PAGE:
- Beta release of JupyterLab for the general public
- Has all the familiar Jupyter notebook features plus third party extensions
- You can use extensions to work with various data formats such as CSV, JSON and GeoJSON.
It took three years in the making, but finally JupyterLab has been launched for everyone! The JupyterLab team has announced the beta release series of JupyterLab, a web-based user interface for Project Jupyter.
It includes all the usual components of the classic Jupyter Notebook (notebook, terminal, text editor, file browser, rich outputs, etc.) in a flexible and ultra powerful UI that can be extended through third party extensions.
JupyterLab is an extensible environment for interactive computing, specially designed based on the Jupyter notebook architecture, an open-source web application.
In addition to the core JupyterLab developers, more than hundred contributers spent three years to build JupyterLab. With over 11,000 commits and 2,000 releases of npm and Python packages, JupyterLab is made available for regular users.
With the exponential growth of data science and machine learning, Jupyter notebook is extensively being used for operations such as data cleaning, data transformation, numerical simulation, statistical modeling, data visualization, etc. JupyterLab provides full support for Jupyter notebooks along with access to custom components, such as text editors or data file viewers.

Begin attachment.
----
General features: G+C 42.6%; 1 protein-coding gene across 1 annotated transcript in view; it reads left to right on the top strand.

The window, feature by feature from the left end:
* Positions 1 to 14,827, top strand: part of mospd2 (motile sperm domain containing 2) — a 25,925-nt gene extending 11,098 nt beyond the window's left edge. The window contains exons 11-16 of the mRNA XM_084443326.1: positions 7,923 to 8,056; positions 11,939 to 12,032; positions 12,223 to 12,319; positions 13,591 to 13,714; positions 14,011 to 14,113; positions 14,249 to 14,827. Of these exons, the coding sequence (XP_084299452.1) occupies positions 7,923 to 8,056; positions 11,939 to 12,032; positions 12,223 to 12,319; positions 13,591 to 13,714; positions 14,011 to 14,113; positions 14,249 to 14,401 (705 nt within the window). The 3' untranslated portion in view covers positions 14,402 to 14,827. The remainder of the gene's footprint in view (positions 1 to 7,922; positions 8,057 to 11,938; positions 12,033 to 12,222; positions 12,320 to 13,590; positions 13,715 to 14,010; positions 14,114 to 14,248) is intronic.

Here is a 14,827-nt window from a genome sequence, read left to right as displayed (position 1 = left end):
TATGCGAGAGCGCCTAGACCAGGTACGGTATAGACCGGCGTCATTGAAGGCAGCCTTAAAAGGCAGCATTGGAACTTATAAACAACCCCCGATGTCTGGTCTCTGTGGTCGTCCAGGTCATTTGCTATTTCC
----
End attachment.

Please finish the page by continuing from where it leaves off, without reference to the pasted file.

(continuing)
Apart from that, JupyterLab provides a high level of integration between the notebooks and documents. The Jupyter blog also mentions a list of activities that a user can perform, such as, using diverse file formats (like Markdown, Vega, VegaLite etc.) or linking your code console to the notebook, and whole other plethora of options!
Apart from this, JupyterLab offers multiple extensions to customise and enhance your notebook. As an independent company or user, you also have the option to develop your own extensions! To know more about this, refer to the JupyterLab Extension Developer Guide.
To install JupyterLab on your machine, follow these steps.
Our take on this
JupyterLab will make working on remote servers much easier. It also let’s a user have terminals, notebooks and file editors all in one browser, thus making it more convenient and suitable.
We took JupyerLab for a proverbial spin and below is a summary of what we liked:
- One of the biggest differences between between Jupyter notebooks and JupyterLab is that the latter is more command centric and far more interactive
- We really liked the collapsing cells and drag-and-drop cells feature
- Other features likes the console editor, single document mode, image file viewing and side by side editing are promising
- JupyterLab is basically a mix of text editor, IDE and notebook
There are quite a few IDEs floating around for python but with this release, JupyterLab is showing a lot of promise. It will definitely be our go-to IDE for the foreseeable future.
After this beta release, the JupyterLab team plans to release version 1.0 later on this year. It will focus on stabilizing the extension development API, user interface improvements, and additional core features. We can’t wait to get our hands on that!
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